Bubbles pop, and even with too-high home prices, “The housing market today is a far different beast than what we saw in the mid-2000s,” says economist Nicole Bachaud.
NEW YORK – As home prices continue to break growth records, a panel of housing experts and economists surveyed by Zillow does not believe the market is in a bubble. The latest Zillow Home Price Expectations Survey polled more than 100 experts from academia, government and the private sector to gather their opinions on the state of the housing market and future growth, inflation forecasts and recession risks.
Of those surveyed, 60% said they do not believe the U.S. housing market is currently in a bubble, compared to 32% who think we are in a bubble, and 8% who are not sure.
“Americans have seen home values rise at record rates over the past few years. But although a recession is looking more and more likely, the housing market today is a far different beast than what we saw in the mid-2000s,” said Zillow economist Nicole Bachaud. “Unlike in 2006, this market is underpinned by strong fundamentals and has been built on mortgages with sound credit, factors that won’t change in the near term.”
The most popular reason for respondents rebuffing the bubble thesis is strong market fundamentals, including demographics, scarce inventory and shifting housing preferences. Low credit risks as a justification followed, due to sound loan underwriting and the overwhelming share of fixed-rate, fully amortized mortgages. Another large group of respondents reject the term “bubble,” which implies a subsequent crash that they do not believe is imminent.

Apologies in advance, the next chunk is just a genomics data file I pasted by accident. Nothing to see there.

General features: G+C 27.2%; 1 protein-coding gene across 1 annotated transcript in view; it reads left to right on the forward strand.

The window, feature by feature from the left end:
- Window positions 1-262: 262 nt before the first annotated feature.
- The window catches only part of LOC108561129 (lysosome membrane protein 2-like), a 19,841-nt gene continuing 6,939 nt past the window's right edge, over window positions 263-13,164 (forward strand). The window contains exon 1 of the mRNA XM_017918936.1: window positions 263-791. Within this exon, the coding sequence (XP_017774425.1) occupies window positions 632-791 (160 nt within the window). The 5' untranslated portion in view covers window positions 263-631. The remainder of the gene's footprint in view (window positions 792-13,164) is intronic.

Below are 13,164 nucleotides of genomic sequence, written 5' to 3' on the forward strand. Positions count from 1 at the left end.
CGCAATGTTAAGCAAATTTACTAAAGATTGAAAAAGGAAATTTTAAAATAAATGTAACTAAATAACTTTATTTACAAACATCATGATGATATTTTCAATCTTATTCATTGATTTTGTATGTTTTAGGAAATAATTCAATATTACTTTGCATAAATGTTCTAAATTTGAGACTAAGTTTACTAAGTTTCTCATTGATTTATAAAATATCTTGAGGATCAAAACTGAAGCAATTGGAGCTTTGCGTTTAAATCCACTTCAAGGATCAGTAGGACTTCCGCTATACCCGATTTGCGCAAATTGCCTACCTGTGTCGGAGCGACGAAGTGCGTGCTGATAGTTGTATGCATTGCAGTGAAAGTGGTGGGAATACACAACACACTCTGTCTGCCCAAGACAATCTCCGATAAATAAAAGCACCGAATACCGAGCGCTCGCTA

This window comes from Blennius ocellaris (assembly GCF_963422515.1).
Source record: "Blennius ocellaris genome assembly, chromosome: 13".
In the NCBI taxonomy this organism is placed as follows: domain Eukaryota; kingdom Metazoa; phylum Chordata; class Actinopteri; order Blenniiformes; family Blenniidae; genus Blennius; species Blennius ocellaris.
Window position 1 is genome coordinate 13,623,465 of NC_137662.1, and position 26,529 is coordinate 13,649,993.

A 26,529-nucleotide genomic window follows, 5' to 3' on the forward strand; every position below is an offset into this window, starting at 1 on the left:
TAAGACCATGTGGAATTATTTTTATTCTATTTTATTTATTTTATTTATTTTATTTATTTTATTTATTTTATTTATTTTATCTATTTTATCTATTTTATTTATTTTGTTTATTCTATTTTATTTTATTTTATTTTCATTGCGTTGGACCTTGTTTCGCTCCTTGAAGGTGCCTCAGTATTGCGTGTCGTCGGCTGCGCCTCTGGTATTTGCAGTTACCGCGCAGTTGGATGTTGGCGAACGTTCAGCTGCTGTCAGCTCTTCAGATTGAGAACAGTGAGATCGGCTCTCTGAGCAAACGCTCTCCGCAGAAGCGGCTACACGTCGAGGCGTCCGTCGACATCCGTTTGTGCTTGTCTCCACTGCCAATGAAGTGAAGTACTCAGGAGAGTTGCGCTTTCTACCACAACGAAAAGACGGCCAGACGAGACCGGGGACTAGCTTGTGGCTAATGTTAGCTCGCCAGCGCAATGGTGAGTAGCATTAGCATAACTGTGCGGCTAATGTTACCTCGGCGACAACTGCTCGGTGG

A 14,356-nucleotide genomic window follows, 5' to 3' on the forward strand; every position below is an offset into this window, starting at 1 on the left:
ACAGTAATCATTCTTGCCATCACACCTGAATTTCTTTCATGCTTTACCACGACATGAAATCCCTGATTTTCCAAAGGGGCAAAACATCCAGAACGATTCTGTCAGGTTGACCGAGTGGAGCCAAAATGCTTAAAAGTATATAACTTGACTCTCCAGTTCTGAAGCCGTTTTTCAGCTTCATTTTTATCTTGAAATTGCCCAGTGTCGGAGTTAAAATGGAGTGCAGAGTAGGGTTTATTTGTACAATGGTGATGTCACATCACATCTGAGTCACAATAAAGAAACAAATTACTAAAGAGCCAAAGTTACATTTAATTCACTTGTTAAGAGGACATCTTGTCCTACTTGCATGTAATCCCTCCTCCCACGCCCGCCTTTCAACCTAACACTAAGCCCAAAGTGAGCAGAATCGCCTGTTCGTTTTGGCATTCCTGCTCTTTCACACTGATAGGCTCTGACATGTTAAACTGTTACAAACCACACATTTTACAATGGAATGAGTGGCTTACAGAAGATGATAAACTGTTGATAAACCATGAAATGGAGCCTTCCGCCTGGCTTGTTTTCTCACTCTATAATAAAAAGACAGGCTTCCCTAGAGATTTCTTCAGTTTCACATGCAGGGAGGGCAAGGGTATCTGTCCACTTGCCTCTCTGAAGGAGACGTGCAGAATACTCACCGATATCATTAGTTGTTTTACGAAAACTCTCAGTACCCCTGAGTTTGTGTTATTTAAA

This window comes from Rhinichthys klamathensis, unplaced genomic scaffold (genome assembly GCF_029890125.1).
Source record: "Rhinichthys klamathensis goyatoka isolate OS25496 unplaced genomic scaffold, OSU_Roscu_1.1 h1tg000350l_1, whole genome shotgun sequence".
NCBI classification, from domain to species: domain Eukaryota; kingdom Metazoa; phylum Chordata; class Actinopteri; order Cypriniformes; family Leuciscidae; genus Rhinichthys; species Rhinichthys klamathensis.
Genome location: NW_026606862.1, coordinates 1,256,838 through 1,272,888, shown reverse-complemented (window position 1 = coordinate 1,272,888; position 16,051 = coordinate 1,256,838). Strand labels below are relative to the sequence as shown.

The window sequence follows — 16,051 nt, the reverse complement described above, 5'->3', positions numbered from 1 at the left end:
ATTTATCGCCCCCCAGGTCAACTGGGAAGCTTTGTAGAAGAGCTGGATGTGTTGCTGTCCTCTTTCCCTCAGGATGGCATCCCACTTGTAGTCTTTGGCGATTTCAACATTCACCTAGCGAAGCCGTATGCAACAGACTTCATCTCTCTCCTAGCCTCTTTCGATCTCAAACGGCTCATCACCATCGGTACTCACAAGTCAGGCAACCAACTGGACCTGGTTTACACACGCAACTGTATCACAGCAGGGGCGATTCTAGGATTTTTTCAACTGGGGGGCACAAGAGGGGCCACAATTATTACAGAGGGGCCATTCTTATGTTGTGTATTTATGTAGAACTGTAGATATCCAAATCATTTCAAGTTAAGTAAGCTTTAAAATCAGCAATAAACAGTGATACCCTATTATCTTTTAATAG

Among those who do believe we’re in a bubble, unaffordable prices in the absence of record-low mortgage rates is the chief rationale.
Can the Fed thread the needle?
The Federal Reserve is working to strike a balance between twin mandates of reducing rampant inflation and avoiding a recession. Those polled by Zillow are skeptical that this “soft landing” will be achieved, as 56% of survey respondents do not expect the Fed to materially reduce inflation while averting a recession. The remaining respondents are cleanly split, with half believing that the Fed will be successful in avoiding a recession while reducing inflation, and the other half not being sure.
Of those who doubt a soft landing will happen, three-fourths see a short recession as the most likely economic outcome.
When will the next recession hit?
The largest portion of the panel (45%) expects the next U.S. recession to begin in 2023, which gathered more votes than 2022 (30%), 2024 (8%) or 2025 and beyond (17%).
“Although the Great Recession was triggered by a housing crash, it’s an outlier in the grand history of recessions, which have often strengthened investment in housing due to its relative stability as an asset,” Bachaud said.
Home price expectations still rising
Despite a more than 100-basis-point increase in mortgage rates since the previous survey just three months ago and the potential for higher rates in coming months, the panel’s expectations for 2022 home price appreciation still rose to 9.3% from 9.0% last quarter.
“Rapidly rising mortgage rates and looming recession risk threaten to tame the pandemic’s hurricane-force winds that have whipped the market landscape and propelled U.S. home prices skyward,” said Pulsenomics founder Terry Loebs. “With home values at record-high levels and a vast majority of experts projecting additional price increases this year and beyond, home prices and expectations remain buoyant.
“Even among those panelists who believe the U.S. housing market is now a bubble, most expect it to gradually deflate, not suddenly burst.”
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